Why Harley Quinn Needs Her Own Game
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Harley Quinn is one of the most recognizable faces in comics media, despite being relatively new to the scene. She first appeared in Batman: The Animated Series in 1992, and has gone on to become far more than just Joker’s girlfriend, although her relationship with him, his influence, and her life before him have been frequently explored aspects of her character. We’ve seen her be a henchperson, a criminal, and an antihero. We’ve seen her in comics, we’ve seen her on television, and we’ve even seen her in two big movies largely centered on her. Unlike most comic characters, though, she’s been in video games since the earliest days of her existence. It wasn’t until 2001’s Batman: Vengeance that we really started to see a glimpse of how well she could fit into a game’s narrative. Rocksteady’s Arkham series built upon her character further, and now they will be giving her a starring role in the upcoming title, Suicide Squad: Kill the Justice League. Harley deserves even more, though. Harley Quinn deserves a game in the style of her recent television show.

It’s not that I’m not excited for Suicide Squad: Kill the Justice League, to be clear. That game is already shaping up to look pretty amazing and Rocksteady has certainly proven that they can be trusted with games set in the DC Universe. It also has what appears to be a very over-the-top premise, and a colorful cast of characters. I am excited about all of this. I can imagine a game that blends humor with grit, and I can imagine a very engaging story.

Harley Quinn, which debuted on DC Universe, has been a show that leans more heavily on the humor and does spend a lot of time examining how the non-violent, personal qualities of Harley’s life interacts with the rest of it. While that focus would have to be shifted more toward the action side of the equation for a game, the rest could still be present. And what could potentially result would be a game unlike most of the ones that come out today, and would complement the Suicide Squad game nicely.

For one, it could adopt a different spirit from the Arkham games. Part of what makes the show great, beyond the clever juxtapositions, is that it isn’t afraid to take things to absurd levels. So many things that would seem like “too much,” on paper, are proven to work in execution in this show, and the fictional world itself isn’t allowed to interfere with the idea of “fun.” In the first season, Harley demands that Gotham make a highway in her honor. Later, toward the shows climax, characters are engaged in a high speed, violent chase, on this highway which is full of loop-the-loops and Mario Kart-esque design elements. It’s wild and it’s aesthetically appropriate. It also says “strap in, because anything can happen.”

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We’ve seen games in a similar style with varying degrees of ridiculousness. The Devil May Cry franchise holds very little back, and leans on the trappings of multiple genres, as it brings together very strong, stylistic choices together into a single identity. Deadly Premonition is a game that isn’t exactly good by conventional means, but it is beloved for the way it does basically anything it wants. No More Heroes is another game that breaks convention and refuses to be easily defined.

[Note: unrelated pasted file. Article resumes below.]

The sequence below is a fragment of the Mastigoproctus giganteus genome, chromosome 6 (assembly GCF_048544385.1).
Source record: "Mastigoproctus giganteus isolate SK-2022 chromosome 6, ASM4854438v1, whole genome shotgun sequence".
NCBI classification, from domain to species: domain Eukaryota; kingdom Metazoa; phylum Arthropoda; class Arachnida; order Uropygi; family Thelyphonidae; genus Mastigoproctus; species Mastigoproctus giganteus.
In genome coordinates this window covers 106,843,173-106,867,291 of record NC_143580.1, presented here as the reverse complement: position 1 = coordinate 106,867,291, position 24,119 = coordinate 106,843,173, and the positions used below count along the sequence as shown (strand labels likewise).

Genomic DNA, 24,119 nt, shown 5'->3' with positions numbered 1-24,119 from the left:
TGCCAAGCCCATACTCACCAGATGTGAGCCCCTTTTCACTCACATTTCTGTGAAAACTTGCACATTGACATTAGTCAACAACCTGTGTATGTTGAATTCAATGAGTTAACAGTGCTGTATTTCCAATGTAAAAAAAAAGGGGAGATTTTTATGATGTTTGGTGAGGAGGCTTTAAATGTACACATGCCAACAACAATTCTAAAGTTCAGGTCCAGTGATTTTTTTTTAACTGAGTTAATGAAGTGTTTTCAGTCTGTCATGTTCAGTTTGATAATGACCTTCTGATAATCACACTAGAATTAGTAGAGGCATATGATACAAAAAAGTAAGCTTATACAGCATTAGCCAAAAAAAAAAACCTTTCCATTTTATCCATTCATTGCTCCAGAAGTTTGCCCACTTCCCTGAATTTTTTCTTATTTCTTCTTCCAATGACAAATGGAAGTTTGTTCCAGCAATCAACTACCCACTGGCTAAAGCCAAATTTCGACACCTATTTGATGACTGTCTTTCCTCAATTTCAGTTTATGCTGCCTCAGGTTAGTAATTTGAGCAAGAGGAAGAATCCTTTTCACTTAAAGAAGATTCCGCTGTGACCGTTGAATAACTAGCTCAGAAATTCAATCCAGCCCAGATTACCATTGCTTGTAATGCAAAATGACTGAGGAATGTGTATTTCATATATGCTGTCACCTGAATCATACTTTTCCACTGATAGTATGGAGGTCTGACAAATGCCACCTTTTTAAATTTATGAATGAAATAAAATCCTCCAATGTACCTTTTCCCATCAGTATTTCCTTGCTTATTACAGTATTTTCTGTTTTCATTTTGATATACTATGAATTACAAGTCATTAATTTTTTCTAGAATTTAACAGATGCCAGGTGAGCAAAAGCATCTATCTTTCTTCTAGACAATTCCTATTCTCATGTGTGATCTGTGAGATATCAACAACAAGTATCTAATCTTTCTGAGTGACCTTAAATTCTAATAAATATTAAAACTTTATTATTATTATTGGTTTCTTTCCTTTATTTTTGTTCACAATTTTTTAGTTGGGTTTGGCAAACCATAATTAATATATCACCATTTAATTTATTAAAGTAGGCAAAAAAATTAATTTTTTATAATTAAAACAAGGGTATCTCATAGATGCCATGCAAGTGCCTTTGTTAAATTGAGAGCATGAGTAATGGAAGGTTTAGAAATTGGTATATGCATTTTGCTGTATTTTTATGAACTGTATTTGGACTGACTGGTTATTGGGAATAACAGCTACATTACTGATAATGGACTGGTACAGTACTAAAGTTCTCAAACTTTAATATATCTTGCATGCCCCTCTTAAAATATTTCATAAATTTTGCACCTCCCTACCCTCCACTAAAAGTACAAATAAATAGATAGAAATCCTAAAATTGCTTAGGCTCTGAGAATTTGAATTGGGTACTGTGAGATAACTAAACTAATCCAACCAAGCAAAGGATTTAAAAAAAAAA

I imagine a Harley Quinn game working well if it was made in a style similar to something like Lollipop Chainsaw, so long as it stayed true to itself. Lollipop Chainsaw is a hack-and-slash game that blends comedy and horror. Its campaign features a well-paced story, huge characters, memorable encounters, and tons of style. The players also get to see how the protagonist’s roles as a high school cheerleader, girlfriend, and middle sister of a loving family of zombie slayers fit together. While the game’s action could have used some work, the rest of this collaboration between James Gunn and Suda51 feels like a pretty good proof-of-concept for a game based on the Harley Quinn television series.

The other thing that Harley Quinn does really well is characterization. It gathers together villains indiscriminately from all across DC Comics and makes them coexist as part of the same villain society. This means we get to see forgotten nobodies like Kite Man, whose power is having a kite on his back, run in the same circle as the Joker without one of them necessarily pulling spotlight from the other. The writers know how to emphasize the best and worst traits of its characters, and aren’t afraid to kill off big villains or humiliate fan favorites. This means that, once again, that the hypothetical gamer for this hypothetical game, would be primed for surprise but would still rarely know what to expect because all the familiar characters have been reinterpreted.

It’s just nice to see games be games and fun be fun. I can get down with grim and gritty, and I can get down with bombastic. There are a lot of games out there, and an unfortunate number of them involve war buddies shooting their way through crumbling urban environments. The trailer for Suicide Squad: Kill the Justice League and the recent announcement of Devil May Cry 5: Special Edition have me selfishly longing for more games that just want to say “rules be damned,” and do cool things. I think a game based on the Harley Quinn show, which seems to have the same philosophy, would be a natural fit, so long as it wasn’t created as a mere cash-grab.

Benjamin Maltbie
Benjamin Maltbie

Writing Team Lead
Date: 10/13/2020

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